Friday, February 28, 2014

History Lessons by Cary Fagan

In general I try not to read short story collections for this blog, just because generally not every story is going to be set in Toronto (and sometimes only one in a whole book is). But then I pick up books and I don't know until I start reading them that it's a short story collection. So whatever, here it is.

History Lessons was a very quick read - I think there are only five or six stories/novellas and they all seemed to zoom by. The main theme I found was, as the title suggests, history, and the effect that our past - whether immediate or inherited - can have on our lives. The author does some impressive work writing from very diverse points of view, through first and third person narration and protagonists of different genders and ages. All of the protagonists were extremely well constructed and realistic, and it was easy to become immersed in each story.

The stand out story for me was "Happy Birthday to Me," about a woman planning a surprise party for her husband, and the guests becoming increasingly agitated as the husband is late coming home from work. The author uses a neat trick where we get quick glimpses of what various characters are thinking; if it were a film, it would involve a camera roving around from person to person with quick voiceover narration changes a la Scrubs. It was a bonus that definitely added a lot to the story and made it very relatable.

I enjoyed all of the stories, although each one ramped up to a potentially dramatic conclusion and then left itself dangling a little, which was frustrating. My preferred genre of short story is the twist ending - don't go looking for that here. None of the stories was predictable per se, but neither were they shocking at all. They are just well crafted vignettes.

A couple of the stories were not set in Toronto but the majority were, I believe. Toronto has a very "any big city" feel in them so there's not a lot of specifically Toronto flavour, but certainly they are worth reading to at least get a sense of Toronto literature, since the author is noticabely of here.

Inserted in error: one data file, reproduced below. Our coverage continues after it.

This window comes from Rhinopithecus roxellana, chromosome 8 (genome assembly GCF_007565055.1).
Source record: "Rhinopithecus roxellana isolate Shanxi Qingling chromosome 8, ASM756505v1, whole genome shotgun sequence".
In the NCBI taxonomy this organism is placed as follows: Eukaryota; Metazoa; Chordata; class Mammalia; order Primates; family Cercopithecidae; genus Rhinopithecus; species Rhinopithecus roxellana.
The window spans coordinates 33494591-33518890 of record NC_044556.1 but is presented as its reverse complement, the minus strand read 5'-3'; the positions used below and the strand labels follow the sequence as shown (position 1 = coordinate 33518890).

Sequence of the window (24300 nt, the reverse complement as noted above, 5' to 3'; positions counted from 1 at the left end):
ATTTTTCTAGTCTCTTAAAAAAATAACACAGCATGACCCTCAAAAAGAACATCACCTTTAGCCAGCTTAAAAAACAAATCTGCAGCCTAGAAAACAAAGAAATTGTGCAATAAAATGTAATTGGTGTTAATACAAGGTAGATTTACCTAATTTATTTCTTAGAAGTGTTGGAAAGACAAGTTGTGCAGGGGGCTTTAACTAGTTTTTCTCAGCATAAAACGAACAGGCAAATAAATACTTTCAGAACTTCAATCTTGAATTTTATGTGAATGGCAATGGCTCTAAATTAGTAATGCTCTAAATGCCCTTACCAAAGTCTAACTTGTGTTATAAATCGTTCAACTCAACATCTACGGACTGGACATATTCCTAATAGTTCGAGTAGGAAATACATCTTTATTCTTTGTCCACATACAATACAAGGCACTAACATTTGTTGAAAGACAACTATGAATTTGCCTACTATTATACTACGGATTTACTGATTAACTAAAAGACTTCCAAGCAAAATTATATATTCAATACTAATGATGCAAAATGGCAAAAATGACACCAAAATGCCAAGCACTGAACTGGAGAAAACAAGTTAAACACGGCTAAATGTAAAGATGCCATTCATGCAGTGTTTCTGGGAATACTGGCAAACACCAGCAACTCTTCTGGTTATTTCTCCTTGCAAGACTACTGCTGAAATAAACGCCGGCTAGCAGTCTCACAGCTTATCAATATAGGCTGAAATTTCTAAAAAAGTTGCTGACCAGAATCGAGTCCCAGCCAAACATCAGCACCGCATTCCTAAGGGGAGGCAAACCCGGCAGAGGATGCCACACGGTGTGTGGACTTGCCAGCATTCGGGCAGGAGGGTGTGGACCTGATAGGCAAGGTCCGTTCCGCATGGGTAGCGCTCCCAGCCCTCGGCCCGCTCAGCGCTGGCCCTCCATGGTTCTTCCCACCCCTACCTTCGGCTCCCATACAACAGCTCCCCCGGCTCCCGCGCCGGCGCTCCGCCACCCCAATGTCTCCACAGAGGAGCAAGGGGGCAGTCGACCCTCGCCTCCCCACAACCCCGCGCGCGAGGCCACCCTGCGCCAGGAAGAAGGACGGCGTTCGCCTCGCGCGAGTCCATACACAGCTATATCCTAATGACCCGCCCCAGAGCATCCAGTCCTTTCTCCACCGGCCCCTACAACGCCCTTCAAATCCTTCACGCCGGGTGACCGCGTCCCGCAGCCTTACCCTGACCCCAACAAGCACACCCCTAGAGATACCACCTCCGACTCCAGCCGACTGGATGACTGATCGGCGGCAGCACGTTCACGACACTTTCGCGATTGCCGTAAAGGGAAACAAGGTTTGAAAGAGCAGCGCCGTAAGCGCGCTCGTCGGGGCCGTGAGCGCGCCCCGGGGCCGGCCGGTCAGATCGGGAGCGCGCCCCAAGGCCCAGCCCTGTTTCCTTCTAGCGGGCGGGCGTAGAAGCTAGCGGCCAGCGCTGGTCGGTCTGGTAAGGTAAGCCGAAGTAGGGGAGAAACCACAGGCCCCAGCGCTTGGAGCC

Over all if you like this kind of short story I would highly recommend the book - a quick but engaging read.

Four CN Towers out of five.

Friday, February 14, 2014

Blood and Groom by Jill Edmondson

Y'all know I like a good mystery, but I have to say perhaps my least favourite type of mystery is the Private Eye genre. I will eat up a police procedural, or a little-old-lady-investigates, or a "consulting detective" like Sherlock Holmes or Poirot, but some person with a dingy office and an ad in the paper investigating a murder for a mysterious stranger who has something to hide...for some reason, I just can't get into them.

I do try though, and I wanted to give this novel a fair shake, but the opening paragraph involves the protagonist describing another woman as a "Manolo-shod Chihuahua" which really left a bad taste in my mouth. There is a lot of femininity-policing happening in this book. And racism, too; there is a scene in which the main character encounters a Hispanic janitor and wishes she had tequila to bribe him with instead of wine; later she refers to him as "El Janitoro" - classy.

The plot is thus: Sasha Jackson, our protagonist, is a "rocker chick" (I will be happy to never read that phrase again) turned P.I. who usually looks into boring P.I. stuff, but an uptight socialite comes to her to ask that Jackson clear her name in the murder of her ex-fiancee. The socialite, Christine, has not been charged with Gordon's murder, but all their friends think she did it, and she wants to prove them wrong. So Sasha investigates, and of course uncovers all kinds of sketchy things about Christine and her friends in the process.

Honestly the writing is good and I would probably read more from this author, just nothing in this particular series, as it was Sasha who really annoyed me. Not just her inner monologue/narration, but the stupid choices she makes. There's a point where she figures out a connection between the murder and some other murders - a fairly solid connection that points her straight to the murderer - and she doesn't go to the police. In fact, even when she does discover who she believes the murderer is, instead of going to the police, she breaks into that person's office.  I'm like, lady, once you go to the cops with this fairly clear theory, they can investigate and find evidence the old-fashioned way.

I also had a hard time with the wishy-washy (and ultimately unresolved) romantic tension, first between Sasha and Ted, one of the suspects, and later between Sasha and Mick, her ex-boyfriend. I guess it's hard to root for someone who you don't really care about. And that's the thing, I didn't really care about Sasha - and I think that is essential for enjoying the P.I. genre. Aside from being set in Toronto, there was nothing that really set this mystery apart, so not liking the protagonist really hampered my enjoyment of the book.

That said, it was well-written and there is potential. I would try this author again.

Two CN Towers out of five.